November 14, 2017
January 12, 2018

Disaster Planning For Strata Community Committees

Expert Opinion piece – Julie Mclean, National Training Manager of Ace Body Corporate Management.

In Strata Community Association’s (SCA) ‘Committee Training’ course we discuss the importance of Disaster Planning generally but focus on power outages in particular. We use the example of South Australia in 2016 experiencing power outages lasting for many days and in some extreme circumstances even over a week in some areas, after a series of extreme events.

In late December 2017, severe thunderstorms caused significant power outages across Victoria, leaving many residents without power for a significant period. It is a timely reminder of the ramifications of modern life without electricity especially for multi storey buildings.

In December 2015 in Lancaster, England, life for more than 100,000 people reverted to a pre-electronics era. An extreme event caused a flood at an electricity substation resulting in a blackout over the entire city that lasted for more than 24 hours. The City of Lancaster learnt so much from the experience that they wrote a report to share: https://www.raeng.org.uk/publications/reports/living-without-electricity

December, 2017
By Julie Mclean

So what happens in our buildings when power is lost for more than 3 hours?

Suddenly people will realise that, without electricity, there is no internet, no mobile phones, no contactless payment, no lifts and no petrol pumps. Are you prepared both personally and as a committee to lead?
We have back up batteries, don’t we?... or maybe a generator if we are lucky? We know right – how our building works?
These are some of the questions that may be running through the heads of a strata community committee that have not discussed disaster planning. Given emergency lighting systems rely on batteries that are designed to ride through a short interruption of supply or to give occupants time for an orderly and well-planned evacuation in a more serious event. After about 90 mins, the batteries are exhausted. The fire detector system runs for longer, but still for less than a day.

So, the first thing to look at in your Disaster Plan is what happens in the first 90minutes and then what happens in the following 90 minutes. The things you need to consider are:
  • Building security – all doors are open, is there key access? Should we appoint a security guard?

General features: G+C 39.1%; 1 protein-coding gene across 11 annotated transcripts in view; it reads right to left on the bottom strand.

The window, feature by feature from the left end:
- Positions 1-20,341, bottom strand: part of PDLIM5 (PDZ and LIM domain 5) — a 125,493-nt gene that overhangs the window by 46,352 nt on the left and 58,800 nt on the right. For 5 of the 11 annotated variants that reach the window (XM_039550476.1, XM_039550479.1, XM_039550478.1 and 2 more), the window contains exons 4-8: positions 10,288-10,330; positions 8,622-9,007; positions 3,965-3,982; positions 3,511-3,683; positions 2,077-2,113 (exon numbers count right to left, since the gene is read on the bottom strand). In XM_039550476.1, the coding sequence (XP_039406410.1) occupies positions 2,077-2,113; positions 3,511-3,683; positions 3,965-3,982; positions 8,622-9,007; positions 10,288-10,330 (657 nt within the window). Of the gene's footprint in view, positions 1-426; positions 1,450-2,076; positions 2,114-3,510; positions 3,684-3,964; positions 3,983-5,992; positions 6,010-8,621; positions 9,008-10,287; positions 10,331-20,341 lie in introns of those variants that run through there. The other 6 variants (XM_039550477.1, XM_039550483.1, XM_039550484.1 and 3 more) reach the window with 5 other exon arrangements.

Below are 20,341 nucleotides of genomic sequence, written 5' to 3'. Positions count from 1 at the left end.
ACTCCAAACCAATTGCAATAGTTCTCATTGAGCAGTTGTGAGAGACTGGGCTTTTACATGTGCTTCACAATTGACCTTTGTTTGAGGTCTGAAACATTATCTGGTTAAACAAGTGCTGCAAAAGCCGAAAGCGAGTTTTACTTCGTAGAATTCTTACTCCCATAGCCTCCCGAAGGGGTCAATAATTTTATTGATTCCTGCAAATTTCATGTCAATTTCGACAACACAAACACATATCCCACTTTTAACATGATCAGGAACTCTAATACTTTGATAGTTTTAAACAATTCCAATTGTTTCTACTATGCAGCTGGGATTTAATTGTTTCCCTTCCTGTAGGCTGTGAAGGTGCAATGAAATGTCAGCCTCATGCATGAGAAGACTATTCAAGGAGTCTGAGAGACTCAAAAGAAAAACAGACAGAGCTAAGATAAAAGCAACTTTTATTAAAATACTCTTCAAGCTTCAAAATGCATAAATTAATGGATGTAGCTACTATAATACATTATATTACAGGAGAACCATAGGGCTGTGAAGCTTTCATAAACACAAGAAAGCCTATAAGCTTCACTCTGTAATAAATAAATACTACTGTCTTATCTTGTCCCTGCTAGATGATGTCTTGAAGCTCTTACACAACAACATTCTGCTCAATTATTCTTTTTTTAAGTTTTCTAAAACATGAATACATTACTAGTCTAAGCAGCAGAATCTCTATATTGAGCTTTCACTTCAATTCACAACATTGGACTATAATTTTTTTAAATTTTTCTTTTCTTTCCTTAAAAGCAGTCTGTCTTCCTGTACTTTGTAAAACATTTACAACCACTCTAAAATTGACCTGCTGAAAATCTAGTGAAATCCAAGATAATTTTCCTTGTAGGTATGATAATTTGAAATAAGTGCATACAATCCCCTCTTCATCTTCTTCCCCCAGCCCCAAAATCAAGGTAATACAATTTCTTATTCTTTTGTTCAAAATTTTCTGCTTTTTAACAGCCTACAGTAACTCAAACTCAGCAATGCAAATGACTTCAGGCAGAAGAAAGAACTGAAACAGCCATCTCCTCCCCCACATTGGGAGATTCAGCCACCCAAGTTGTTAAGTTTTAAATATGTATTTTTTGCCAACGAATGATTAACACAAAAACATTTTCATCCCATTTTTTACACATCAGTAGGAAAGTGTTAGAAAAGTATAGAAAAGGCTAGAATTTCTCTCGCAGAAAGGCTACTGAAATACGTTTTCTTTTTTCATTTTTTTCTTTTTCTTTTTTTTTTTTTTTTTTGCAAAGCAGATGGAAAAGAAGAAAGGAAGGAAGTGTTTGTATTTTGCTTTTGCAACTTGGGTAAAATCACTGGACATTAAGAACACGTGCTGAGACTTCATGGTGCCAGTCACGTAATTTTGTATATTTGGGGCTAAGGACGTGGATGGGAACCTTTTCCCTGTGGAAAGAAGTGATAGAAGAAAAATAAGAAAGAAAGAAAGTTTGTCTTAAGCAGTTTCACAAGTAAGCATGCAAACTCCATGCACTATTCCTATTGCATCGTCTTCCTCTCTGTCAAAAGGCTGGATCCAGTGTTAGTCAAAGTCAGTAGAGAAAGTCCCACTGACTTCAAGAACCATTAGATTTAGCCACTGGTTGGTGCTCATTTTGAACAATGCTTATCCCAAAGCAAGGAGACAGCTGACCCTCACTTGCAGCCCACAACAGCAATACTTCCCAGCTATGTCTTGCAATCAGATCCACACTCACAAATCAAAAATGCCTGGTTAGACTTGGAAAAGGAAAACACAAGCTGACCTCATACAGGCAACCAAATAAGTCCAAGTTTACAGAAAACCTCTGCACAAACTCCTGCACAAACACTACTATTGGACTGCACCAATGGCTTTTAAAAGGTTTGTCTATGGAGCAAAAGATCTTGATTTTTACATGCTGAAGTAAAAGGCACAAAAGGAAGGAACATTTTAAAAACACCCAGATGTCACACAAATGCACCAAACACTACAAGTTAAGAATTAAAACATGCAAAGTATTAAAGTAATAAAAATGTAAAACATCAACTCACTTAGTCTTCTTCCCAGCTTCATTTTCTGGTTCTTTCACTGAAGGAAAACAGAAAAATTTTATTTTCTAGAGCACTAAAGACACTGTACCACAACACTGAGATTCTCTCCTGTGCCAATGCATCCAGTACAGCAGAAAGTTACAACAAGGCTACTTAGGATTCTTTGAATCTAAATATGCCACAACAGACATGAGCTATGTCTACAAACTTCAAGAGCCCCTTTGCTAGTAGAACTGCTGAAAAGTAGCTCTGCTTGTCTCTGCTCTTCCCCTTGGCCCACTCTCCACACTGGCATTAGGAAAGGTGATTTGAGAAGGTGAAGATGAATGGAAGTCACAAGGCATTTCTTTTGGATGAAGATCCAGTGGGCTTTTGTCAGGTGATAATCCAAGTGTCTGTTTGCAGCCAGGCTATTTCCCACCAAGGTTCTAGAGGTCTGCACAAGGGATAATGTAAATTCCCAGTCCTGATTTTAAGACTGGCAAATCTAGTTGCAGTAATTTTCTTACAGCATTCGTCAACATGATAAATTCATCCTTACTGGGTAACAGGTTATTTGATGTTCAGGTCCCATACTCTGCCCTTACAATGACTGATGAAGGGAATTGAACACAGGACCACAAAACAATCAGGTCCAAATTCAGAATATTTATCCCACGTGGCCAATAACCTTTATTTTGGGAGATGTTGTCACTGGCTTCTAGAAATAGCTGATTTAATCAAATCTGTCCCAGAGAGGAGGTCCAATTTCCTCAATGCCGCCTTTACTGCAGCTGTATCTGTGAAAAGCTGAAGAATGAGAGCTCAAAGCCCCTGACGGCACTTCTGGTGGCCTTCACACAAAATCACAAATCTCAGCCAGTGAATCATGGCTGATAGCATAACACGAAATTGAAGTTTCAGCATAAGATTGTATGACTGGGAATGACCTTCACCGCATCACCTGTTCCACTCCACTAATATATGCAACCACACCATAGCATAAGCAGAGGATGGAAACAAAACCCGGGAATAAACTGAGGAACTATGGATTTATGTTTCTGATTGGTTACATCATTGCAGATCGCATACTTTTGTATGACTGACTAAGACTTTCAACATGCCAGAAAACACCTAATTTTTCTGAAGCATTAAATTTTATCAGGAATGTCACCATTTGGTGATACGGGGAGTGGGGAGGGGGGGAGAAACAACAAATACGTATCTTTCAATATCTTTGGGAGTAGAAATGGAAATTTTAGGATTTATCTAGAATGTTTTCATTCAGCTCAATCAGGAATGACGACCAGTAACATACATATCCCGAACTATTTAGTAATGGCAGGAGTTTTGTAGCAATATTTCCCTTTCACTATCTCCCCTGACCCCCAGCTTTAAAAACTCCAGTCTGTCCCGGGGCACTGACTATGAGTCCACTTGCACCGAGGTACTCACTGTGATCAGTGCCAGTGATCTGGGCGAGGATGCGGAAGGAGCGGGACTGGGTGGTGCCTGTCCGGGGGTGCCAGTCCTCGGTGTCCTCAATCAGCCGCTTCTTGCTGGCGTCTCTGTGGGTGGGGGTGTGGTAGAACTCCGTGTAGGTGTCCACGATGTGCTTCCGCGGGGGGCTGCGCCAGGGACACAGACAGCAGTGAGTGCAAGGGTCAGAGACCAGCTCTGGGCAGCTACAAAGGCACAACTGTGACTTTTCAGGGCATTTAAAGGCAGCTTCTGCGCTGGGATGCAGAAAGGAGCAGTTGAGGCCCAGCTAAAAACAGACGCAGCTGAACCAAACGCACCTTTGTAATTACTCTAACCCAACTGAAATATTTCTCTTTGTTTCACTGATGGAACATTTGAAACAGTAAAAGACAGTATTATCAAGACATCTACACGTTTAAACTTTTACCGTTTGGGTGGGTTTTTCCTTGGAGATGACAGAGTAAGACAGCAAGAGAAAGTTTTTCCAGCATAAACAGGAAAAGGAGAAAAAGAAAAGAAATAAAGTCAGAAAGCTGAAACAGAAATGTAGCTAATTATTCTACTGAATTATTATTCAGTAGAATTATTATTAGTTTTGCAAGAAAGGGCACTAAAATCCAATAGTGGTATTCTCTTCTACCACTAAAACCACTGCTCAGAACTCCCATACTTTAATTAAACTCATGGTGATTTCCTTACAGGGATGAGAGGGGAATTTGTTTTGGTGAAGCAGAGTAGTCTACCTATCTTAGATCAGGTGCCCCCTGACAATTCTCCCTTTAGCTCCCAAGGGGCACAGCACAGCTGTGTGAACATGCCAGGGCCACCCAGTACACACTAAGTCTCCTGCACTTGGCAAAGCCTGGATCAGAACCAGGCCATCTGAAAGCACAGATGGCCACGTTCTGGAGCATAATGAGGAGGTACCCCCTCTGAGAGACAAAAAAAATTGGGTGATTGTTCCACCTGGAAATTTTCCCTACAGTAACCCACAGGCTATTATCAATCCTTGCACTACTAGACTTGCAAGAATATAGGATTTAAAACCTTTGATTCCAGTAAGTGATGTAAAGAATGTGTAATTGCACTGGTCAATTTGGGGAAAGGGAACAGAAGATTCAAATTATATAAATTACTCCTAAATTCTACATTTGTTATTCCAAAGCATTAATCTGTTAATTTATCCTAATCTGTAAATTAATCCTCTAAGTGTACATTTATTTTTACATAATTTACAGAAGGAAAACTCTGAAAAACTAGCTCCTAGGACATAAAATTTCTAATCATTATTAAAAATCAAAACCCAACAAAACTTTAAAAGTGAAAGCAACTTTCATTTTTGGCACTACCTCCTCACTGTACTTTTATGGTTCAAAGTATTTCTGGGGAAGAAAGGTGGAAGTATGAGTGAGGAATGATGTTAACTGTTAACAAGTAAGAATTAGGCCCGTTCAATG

• Garage Door – is there a manual override or battery backup? How does it work, who is trained in this procedure?
  • Lift is not working, are people possibly stuck in the lift?
  • No hot water, maybe no cold water either?
  • How will you communicate, what you will say and who will do it?
  • Ventilation fans/ air-conditioning not operating?
  • Back up batteries – how long do they run for?
  • Back up diesel generator – capacity, fuel?
  • Turning power on, what is the start up process, especially for pumps, how will this be managed?
The biggest issue on most people in Lancaster, was that so few people actually knew what was happening. By looking out of the window, it was obvious that there was a widespread power cut but none of the usual sources of information – TV, internet, text messages or social media were working.

If you have a backup battery for the NBN you will have up to 5 hours of power, this means the emergency telephone in the lift will keep working at least.

So the first agenda item for every committee of a multi storey building in 2018 is Disaster Planning for power outages.

Ace Body Corporate Management
This article is not intended to be personal advice and you should not rely on it as a substitute for any form of advice.Ace Body Corporate Management offers this newsletter to clients to assist in updating them on company and industry news. The content within this newsletter is of a generic nature and may not be applicable to all owners corporations. Ace Body Corporate Management attempts to provide the most up-to-date and accurate information for our clients, however we strongly recommend that individuals and committees seek further advice before acting on any information in this newsletter.